New blood thinner without bleeding risk

New blood thinner without bleeding risk

Researchers have designed a new blood-thinning compound that can prevent blood clots without a significant risk of bleeding, which is a common side effect of existing blood-thinners.

A person may develop a thrombus (blood clot) for a variety of reasons. Some blood clots, such as deep vein thrombosis (DVT), which is in a deep vein, can be life threatening.

A thrombosis occurring in the coronary artery can interrupt blood flow to the heart, resulting in a heart attack.

In situations such as this, doctors must administer rapid treatment to resolve the blood clot and save a person’s life.

Blood-thinning agents, or anticoagulants, such as heparin, help the body break down clots in the blood and prevent additional clots from forming.

However, anticoagulant agents prevent the enzymes that help stop bleeding from working. This can lead to a significant risk of bleeding, which can be life threatening.

In a new study, researchers from the Ecole Polytechnique Fédérale de Lausanne (EPFL) in Switzerland describe a new type of blood thinner that resolves thrombosis, without a risk of major bleeds.

Although experiments in mice, rabbits, and pigs show the molecule to be stable, safe, and effective, scientists need to conduct further research before doctors can use it in people.

The study appears in the journal Nature Communications.

The new blood thinner works by inhibiting coagulation factor XII (FXII), which kicks off the blood-clotting process.

Scientists know that targeting this molecule is safe because humans that naturally lack FXII are at less risk of thrombosis but do not bleed more than normal. Studies in mice without FXII also show this to be accurate, and other studies in rats, rabbits, and primates also confirm the evidence.

Although this study is not the first to successfully create an inhibitor of FXII, doctors have not been able to use previous compounds because they do not have sufficient potency or selectivity.

In this study, the researchers made some small but significant changes to a previously designed inhibitor — called FXII618 — to make it a viable treatment option.

Using a combination of random screening approaches and rational design, they identified parts of the molecule that they could change. They strengthened its binding capacity by more than 20 times and increased its stability in the blood 25-fold.

After completing this painstaking design process, the team collaborated with experts in disease modeling at the University of Bern in Switzerland to test the drug in animals.

Experiments in mice, rabbits, and pigs revealed important properties of the molecule, such as the dose needed for it to be effective. The experiments also confirmed that it was safe and showed no signs of toxicity.

Further experiments in a mouse model of thrombosis showed that the inhibitor could effectively treat blood clots without increasing the risk of bleeding.

“Our collaboration found that it is possible to achieve bleeding-free anti-coagulation with a synthetic inhibitor.”

– Prof. Christian Heinis, Laboratory of Therapeutic Proteins and Peptides, EPFL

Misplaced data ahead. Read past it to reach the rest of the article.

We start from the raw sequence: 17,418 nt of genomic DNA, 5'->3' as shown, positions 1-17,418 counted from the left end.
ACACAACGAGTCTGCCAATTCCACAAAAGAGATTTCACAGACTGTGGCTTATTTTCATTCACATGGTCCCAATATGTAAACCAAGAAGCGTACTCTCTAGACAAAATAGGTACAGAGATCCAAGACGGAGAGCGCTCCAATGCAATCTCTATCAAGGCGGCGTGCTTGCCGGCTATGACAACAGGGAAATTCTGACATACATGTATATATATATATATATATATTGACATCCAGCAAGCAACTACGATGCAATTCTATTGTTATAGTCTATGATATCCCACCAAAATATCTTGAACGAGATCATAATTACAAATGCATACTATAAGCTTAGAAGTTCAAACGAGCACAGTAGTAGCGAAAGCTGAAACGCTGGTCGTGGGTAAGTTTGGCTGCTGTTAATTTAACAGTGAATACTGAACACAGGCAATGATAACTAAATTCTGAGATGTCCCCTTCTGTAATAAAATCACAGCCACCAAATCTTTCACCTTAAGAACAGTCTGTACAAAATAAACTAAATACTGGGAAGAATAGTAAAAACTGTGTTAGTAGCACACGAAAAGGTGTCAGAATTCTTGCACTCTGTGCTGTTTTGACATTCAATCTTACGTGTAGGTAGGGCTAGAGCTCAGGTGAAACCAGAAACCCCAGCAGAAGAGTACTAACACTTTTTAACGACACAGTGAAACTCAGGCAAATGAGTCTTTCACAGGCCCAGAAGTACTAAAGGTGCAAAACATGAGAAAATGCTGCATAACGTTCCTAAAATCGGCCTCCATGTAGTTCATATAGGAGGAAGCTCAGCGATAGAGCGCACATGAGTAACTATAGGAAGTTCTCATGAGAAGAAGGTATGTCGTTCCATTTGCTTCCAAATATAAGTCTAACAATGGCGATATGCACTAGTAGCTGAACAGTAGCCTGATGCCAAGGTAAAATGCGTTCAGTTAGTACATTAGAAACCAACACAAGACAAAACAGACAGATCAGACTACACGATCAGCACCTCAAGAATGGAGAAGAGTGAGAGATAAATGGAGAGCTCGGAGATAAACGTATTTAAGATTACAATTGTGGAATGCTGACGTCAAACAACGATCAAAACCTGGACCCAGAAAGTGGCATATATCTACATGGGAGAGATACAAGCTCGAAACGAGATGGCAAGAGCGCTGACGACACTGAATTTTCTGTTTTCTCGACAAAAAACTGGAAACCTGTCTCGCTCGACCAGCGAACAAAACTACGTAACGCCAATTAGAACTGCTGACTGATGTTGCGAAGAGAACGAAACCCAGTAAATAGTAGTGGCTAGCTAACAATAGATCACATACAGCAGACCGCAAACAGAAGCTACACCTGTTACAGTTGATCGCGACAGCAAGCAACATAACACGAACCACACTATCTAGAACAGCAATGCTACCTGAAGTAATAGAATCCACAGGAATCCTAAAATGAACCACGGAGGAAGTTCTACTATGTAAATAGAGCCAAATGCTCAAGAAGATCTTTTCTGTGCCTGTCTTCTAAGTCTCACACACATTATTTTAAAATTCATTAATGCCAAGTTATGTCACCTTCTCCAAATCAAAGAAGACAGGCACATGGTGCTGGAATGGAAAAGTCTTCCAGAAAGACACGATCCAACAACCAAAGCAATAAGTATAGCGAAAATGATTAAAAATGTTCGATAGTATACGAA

In the final set of experiments, the researchers tested the inhibitor in an artificial lung model. Doctors use artificial lungs to keep a person alive when their lungs are unable to do so, for example, between lung failure and receiving a transplant.

Artificial lungs can help keep people alive in life threatening situations, such as severe cases of COVID-19. However, they also increase the risk of blood clots.

“In these devices, contact of blood proteins with artificial surfaces, such as the membrane of the oxygenator or tubing, can cause blood clotting,” senior author of the study Prof. Heinis explains. This process, called contact activation, can lead to dangerous complications and may even be fatal.

In a rabbit model of an artificial lung, the team found that the new blood thinner prolonged important blood clotting parameters around 10-fold, which is five times more effective than heparin.

Rabbits who received the new blood thinner also showed completely normal bleeding, while those treated with heparin bled longer than normal.

Overall, the findings suggest that the new blood thinner could offer safe protection against blood clots in patients receiving artificial lung treatment.

The authors suggest that doctors could also use the molecule for other medical conditions that involve FXII, such as hereditary angioedema, Alzheimer’s disease, and multiple sclerosis.

Although these results are encouraging, the blood-thinner does not stay in the body for very long. In rabbits, the body eliminates the compound within 30 minutes.

This means that doctors would need to infuse it continuously for it to have any effect. For the drug to be a viable alternative to other anticoagulants, the researchers are designing new variants with longer retention times.

It is also important to note that scientists do not intend for people to receive this treatment long-term (over months, weeks, or even days), and a person could not take it by mouth.

Therefore, doctors could only administer this treatment to prevent blood clots during acute procedures, such as bypass surgery or treatment that involves an artificial lung.

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